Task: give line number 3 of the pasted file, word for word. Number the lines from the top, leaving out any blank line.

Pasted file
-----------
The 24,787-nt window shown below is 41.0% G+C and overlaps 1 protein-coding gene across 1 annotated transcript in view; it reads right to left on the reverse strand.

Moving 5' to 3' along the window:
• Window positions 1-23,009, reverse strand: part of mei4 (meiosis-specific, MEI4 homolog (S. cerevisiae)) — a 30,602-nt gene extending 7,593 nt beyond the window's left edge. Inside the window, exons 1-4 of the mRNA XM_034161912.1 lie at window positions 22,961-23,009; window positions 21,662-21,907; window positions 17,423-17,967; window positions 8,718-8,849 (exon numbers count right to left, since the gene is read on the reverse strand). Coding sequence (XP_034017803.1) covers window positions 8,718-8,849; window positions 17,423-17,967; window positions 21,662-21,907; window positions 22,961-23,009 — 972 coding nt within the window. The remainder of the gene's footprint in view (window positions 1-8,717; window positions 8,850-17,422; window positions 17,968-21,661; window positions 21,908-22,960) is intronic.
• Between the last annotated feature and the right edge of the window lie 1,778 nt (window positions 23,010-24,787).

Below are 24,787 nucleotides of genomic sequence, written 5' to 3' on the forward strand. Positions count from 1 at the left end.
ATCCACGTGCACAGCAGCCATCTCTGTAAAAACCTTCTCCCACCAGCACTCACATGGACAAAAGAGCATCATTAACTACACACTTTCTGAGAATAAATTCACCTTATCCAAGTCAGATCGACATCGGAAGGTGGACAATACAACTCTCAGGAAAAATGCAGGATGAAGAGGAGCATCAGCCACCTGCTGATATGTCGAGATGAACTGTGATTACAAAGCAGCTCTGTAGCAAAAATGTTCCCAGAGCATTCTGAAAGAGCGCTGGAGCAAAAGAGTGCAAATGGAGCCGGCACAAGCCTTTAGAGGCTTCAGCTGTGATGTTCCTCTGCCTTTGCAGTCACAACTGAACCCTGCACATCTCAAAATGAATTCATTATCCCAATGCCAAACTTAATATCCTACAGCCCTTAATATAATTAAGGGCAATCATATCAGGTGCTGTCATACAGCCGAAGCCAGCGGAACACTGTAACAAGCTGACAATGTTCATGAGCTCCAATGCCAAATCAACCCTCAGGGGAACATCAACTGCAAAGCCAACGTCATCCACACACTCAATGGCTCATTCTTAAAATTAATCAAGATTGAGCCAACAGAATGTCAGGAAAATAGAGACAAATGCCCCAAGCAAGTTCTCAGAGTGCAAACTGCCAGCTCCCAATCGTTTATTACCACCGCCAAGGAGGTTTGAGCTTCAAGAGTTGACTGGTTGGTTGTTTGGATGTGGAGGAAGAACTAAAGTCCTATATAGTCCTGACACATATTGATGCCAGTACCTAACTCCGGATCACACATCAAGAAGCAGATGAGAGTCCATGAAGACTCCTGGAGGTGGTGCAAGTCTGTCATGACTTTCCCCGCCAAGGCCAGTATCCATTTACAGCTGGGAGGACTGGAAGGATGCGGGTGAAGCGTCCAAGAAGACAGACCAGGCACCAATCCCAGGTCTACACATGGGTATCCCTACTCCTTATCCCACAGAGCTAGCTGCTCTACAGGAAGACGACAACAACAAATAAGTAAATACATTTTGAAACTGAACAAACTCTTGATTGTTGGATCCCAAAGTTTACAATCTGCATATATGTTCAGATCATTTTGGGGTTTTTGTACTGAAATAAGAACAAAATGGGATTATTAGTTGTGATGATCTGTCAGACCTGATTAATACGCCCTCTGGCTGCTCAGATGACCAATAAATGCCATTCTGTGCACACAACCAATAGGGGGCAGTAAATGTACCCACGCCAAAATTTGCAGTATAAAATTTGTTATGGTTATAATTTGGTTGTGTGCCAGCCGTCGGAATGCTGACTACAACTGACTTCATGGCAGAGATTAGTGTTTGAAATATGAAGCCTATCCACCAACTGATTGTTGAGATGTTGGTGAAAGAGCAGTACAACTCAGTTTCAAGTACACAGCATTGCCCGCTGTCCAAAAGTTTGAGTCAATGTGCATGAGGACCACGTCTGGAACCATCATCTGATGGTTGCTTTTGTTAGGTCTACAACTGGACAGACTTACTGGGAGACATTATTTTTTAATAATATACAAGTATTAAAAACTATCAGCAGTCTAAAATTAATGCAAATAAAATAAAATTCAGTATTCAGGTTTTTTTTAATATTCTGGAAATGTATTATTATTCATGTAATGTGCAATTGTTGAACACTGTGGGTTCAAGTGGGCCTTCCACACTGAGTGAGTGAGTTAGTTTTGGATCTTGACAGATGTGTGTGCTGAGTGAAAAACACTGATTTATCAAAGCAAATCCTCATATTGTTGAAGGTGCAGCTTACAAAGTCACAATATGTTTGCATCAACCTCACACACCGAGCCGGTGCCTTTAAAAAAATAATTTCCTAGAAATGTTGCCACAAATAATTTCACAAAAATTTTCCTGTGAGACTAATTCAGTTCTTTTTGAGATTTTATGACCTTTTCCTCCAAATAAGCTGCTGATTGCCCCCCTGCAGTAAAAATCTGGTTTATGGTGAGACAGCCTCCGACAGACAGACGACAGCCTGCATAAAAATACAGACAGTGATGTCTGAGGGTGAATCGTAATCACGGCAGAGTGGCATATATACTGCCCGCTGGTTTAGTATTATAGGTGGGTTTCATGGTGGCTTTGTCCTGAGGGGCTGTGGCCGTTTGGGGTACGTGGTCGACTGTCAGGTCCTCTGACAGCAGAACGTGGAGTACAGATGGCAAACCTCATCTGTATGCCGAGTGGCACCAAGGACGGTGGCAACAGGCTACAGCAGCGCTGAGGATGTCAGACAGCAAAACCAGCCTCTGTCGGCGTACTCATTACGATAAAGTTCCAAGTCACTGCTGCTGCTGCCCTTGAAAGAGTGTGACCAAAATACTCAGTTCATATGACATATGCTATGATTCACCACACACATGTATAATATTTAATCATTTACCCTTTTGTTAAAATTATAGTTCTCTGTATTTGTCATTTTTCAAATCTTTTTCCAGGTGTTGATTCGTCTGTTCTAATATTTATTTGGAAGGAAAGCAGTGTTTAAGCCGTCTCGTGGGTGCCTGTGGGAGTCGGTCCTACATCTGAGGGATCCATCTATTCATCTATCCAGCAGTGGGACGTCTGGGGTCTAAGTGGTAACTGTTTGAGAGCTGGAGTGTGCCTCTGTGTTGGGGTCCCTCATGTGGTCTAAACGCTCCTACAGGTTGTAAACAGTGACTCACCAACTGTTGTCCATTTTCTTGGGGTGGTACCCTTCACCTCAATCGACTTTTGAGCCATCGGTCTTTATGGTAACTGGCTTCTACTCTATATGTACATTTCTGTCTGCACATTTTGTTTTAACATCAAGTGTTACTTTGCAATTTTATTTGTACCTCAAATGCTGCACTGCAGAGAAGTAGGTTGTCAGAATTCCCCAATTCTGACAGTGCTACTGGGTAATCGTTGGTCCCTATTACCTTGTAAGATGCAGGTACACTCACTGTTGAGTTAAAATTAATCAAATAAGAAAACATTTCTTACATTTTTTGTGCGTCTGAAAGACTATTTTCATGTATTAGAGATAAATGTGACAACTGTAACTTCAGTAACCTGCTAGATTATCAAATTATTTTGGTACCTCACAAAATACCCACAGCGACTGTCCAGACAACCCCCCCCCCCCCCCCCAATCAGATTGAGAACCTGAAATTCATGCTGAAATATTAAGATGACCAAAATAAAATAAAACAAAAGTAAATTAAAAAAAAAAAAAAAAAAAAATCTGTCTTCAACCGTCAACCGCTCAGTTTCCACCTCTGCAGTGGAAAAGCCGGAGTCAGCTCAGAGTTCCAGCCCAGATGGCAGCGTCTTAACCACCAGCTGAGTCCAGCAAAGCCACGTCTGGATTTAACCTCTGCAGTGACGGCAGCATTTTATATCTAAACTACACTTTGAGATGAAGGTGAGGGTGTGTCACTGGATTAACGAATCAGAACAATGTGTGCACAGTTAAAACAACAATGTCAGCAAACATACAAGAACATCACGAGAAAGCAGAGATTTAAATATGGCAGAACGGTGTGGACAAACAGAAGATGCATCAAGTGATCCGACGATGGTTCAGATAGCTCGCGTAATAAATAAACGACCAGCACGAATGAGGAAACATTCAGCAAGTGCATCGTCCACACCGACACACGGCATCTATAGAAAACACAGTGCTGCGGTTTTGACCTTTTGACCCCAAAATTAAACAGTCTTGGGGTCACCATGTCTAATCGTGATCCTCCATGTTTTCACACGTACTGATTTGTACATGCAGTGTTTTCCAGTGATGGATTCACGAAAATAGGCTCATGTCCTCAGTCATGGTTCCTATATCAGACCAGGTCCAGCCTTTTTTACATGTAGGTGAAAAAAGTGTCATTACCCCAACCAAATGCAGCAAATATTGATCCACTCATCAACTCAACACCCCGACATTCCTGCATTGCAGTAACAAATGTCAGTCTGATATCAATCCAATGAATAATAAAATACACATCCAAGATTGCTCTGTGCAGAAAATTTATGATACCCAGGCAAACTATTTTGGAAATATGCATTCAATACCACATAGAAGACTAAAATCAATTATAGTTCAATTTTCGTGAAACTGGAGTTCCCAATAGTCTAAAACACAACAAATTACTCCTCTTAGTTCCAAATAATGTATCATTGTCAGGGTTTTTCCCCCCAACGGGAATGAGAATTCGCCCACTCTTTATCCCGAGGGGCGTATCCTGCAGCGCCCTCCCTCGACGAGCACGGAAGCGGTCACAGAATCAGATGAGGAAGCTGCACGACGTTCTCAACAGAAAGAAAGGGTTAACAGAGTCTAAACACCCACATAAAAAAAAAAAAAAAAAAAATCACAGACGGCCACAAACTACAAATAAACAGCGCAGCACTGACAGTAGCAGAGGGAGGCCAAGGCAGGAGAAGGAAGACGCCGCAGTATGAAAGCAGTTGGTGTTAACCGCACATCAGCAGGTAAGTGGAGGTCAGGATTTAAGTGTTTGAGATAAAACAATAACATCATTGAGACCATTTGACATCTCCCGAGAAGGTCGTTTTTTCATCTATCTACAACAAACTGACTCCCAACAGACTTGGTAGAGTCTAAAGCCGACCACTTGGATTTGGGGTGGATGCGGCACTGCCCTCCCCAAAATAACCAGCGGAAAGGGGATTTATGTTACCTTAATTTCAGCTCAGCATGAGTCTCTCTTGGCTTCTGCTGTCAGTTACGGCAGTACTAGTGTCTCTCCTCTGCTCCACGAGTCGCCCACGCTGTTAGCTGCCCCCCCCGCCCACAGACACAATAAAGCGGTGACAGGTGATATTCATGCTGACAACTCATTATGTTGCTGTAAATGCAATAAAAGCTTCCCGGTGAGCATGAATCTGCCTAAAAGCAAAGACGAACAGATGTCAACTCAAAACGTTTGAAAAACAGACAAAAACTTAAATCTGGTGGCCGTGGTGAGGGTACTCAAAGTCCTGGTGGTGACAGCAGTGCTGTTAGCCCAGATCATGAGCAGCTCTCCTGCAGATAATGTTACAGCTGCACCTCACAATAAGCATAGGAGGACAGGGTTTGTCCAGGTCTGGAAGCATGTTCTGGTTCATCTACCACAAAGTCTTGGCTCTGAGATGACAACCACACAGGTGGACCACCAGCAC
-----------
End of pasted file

• Window positions 1-23,009, reverse strand: part of mei4 (meiosis-specific, MEI4 homolog (S. cerevisiae)) — a 30,602-nt gene extending 7,593 nt beyond the window's left edge. Inside the window, exons 1-4 of the mRNA XM_034161912.1 lie at window positions 22,961-23,009; window positions 21,662-21,907; window positions 17,423-17,967; window positions 8,718-8,849 (exon numbers count right to left, since the gene is read on the reverse strand). Coding sequence (XP_034017803.1) covers window positions 8,718-8,849; window positions 17,423-17,967; window positions 21,662-21,907; window positions 22,961-23,009 — 972 coding nt within the window. The remainder of the gene's footprint in view (window positions 1-8,717; window positions 8,850-17,422; window positions 17,968-21,661; window positions 21,908-22,960) is intronic.